Postpartum Care: An Approach to the Fourth Trimester

 

Am Fam Physician. 2019 Oct 15;100(8):485-491.

  Patient information: A handout on this topic is available at https://familydoctor.org/recovering-from-delivery.

Related editorial: What Family Physicians Can Do to Reduce Maternal Mortality.

Author disclosure: No relevant financial affiliations.

The postpartum period, defined as the 12 weeks after delivery, is an important time for a new mother and her family and can be considered a fourth trimester. Outpatient postpartum care should be initiated within three weeks after delivery in person or by phone, and may require multiple contacts with the patient to fully address needs and concerns. A full assessment is recommended within 12 weeks. Care should initially focus on acute needs and risks for morbidity and mortality and then transition to care for chronic conditions and health maintenance. Complications of pregnancy, such as hypertensive disorders and gestational diabetes mellitus, affect a woman's long-term health and require specific attention. Women diagnosed with gestational diabetes should receive a 75-g two-hour fasting oral glucose tolerance test between four and 12 weeks postpartum. Patients with hypertensive disorders of pregnancy should have a blood pressure check performed within seven days of delivery. All women should have a biopsychosocial assessment (e.g., depression, intimate partner violence) screening in the postpartum period, and preventive counseling should be offered to women at high risk. Additional patient concerns may include urinary incontinence, constipation, breastfeeding, sexuality, and contraception. Treating these issues during the postpartum period is important to the new mother's immediate and long-term health.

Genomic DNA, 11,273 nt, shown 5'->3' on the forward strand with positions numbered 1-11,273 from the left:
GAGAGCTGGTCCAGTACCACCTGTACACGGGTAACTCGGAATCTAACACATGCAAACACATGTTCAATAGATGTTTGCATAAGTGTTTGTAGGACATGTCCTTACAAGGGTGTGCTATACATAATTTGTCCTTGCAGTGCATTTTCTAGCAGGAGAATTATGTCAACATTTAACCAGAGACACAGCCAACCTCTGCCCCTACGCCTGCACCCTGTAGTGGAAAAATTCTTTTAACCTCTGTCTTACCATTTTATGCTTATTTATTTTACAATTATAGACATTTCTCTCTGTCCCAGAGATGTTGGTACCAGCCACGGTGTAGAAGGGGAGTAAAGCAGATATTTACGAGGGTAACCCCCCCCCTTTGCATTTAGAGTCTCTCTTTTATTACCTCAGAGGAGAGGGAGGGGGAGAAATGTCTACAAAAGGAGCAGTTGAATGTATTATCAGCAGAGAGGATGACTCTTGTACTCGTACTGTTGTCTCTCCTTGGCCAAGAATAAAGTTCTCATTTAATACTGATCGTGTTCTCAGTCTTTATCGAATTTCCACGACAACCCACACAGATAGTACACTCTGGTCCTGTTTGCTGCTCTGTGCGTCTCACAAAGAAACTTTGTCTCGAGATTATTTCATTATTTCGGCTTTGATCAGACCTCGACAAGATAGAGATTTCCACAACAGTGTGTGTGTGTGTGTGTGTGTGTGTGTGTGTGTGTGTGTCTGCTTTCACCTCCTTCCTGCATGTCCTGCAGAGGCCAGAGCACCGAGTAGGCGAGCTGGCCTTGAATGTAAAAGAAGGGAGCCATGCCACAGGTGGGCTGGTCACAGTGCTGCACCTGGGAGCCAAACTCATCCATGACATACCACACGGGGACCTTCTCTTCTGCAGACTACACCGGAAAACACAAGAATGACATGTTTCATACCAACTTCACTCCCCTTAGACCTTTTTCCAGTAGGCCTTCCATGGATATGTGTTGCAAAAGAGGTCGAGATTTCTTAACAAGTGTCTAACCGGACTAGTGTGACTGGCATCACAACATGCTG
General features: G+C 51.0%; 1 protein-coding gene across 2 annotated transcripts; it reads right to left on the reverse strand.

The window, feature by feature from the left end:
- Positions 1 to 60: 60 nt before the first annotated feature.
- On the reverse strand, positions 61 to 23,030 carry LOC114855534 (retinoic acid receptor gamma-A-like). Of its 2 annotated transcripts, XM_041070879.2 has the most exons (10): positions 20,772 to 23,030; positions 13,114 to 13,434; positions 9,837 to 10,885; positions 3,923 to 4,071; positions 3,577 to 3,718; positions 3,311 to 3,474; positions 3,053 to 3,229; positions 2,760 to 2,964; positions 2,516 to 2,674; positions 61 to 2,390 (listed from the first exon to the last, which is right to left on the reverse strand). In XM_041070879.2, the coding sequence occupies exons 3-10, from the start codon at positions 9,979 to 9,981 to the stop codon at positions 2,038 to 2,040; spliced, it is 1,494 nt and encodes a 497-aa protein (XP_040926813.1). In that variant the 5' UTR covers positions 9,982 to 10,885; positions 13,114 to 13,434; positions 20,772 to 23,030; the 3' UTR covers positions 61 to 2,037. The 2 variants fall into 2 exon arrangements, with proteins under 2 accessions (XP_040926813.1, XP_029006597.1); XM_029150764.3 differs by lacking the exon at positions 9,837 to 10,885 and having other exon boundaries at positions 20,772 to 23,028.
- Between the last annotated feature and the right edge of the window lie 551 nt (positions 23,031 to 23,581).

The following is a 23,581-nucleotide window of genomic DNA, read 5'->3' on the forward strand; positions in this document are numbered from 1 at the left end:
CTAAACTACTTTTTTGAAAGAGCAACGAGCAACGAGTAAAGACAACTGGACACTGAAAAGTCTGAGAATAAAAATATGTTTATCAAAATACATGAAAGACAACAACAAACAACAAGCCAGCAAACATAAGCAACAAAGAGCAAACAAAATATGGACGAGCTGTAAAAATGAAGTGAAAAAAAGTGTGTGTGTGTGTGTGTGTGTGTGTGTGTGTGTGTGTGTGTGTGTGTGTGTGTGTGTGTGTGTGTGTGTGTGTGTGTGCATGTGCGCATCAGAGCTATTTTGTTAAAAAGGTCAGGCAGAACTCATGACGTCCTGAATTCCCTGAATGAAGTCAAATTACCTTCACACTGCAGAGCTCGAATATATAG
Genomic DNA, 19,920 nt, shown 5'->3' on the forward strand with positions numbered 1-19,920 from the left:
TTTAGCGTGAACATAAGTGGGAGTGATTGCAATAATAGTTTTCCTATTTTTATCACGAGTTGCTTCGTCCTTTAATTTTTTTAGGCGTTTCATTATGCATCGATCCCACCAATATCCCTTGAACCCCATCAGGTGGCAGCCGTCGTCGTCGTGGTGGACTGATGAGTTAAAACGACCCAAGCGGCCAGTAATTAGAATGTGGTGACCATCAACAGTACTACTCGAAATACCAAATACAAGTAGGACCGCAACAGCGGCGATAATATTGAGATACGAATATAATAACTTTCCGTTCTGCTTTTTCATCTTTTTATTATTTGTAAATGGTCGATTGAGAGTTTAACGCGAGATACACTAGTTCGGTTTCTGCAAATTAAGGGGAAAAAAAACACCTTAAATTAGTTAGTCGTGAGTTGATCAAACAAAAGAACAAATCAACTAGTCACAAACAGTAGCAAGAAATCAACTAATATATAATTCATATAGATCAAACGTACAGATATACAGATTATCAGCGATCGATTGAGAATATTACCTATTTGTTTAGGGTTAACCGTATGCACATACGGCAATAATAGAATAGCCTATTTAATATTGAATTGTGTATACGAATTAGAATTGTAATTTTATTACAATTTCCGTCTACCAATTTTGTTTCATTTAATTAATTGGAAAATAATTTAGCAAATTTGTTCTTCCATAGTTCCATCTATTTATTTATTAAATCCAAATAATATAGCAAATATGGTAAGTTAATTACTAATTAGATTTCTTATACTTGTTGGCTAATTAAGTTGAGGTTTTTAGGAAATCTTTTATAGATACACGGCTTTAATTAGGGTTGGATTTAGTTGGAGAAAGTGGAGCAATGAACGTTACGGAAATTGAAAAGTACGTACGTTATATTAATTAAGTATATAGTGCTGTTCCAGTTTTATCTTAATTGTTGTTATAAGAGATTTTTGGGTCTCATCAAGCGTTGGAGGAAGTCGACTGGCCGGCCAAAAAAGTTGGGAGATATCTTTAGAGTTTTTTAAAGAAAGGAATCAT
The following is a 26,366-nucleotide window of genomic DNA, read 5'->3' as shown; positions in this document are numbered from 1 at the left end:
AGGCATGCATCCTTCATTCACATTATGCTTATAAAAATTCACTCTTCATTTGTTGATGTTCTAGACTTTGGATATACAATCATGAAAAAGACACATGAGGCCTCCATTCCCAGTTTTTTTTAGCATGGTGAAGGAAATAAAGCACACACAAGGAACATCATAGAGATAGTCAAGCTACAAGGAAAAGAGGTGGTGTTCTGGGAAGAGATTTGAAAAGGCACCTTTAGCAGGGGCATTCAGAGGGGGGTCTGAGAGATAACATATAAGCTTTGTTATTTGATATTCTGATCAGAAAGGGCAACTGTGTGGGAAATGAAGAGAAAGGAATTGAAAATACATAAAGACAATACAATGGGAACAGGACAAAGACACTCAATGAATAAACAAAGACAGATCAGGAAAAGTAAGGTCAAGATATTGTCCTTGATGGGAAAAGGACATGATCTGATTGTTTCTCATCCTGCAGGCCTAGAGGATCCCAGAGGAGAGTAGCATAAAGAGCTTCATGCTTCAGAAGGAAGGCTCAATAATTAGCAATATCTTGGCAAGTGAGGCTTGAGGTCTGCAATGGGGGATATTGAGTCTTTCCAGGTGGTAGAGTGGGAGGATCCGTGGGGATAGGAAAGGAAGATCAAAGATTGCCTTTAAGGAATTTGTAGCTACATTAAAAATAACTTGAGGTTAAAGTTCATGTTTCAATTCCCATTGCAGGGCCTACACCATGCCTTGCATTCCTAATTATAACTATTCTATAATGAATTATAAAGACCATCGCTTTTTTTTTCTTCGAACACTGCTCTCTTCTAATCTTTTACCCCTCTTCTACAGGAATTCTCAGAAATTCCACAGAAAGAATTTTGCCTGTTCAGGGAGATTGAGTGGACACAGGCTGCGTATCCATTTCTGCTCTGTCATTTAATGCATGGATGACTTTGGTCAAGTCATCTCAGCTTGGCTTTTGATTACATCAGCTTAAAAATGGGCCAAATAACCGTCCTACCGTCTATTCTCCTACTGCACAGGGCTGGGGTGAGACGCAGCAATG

The 12 weeks after delivery, known as the postpartum period or the fourth trimester, are a critical time in the life of a mother and her infant. Maternal mortality, which is defined as deaths that occur during pregnancy and the first year postpartum, is highest in the first 42 days postpartum and represents 45% of total maternal mortality.1,2 Early postpartum visits should evaluate complications from pregnancy as well as common postpartum medical complications.35 Subsequent care should include a full biopsychosocial assessment and be tailored to individual patient needs going forward.3 Family physicians should be aware of the importance of social determinants of health and disparities in maternal outcomes according to race, ethnicity, and public health insurance status.

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SORT: KEY RECOMMENDATIONS FOR PRACTICE

Clinical recommendationEvidence ratingComments

Initial follow-up should be within three weeks after delivery, in person or by phone. A comprehensive visit should occur within 12 weeks postpartum and include a biopsychosocial assessment.3,9

C

American College of Obstetricians and Gynecologists and World Health Organization expert consensus

Women with hypertensive disorders should have a blood pressure check within seven days postpartum.18,19

C

Narrative reviews and expert consensus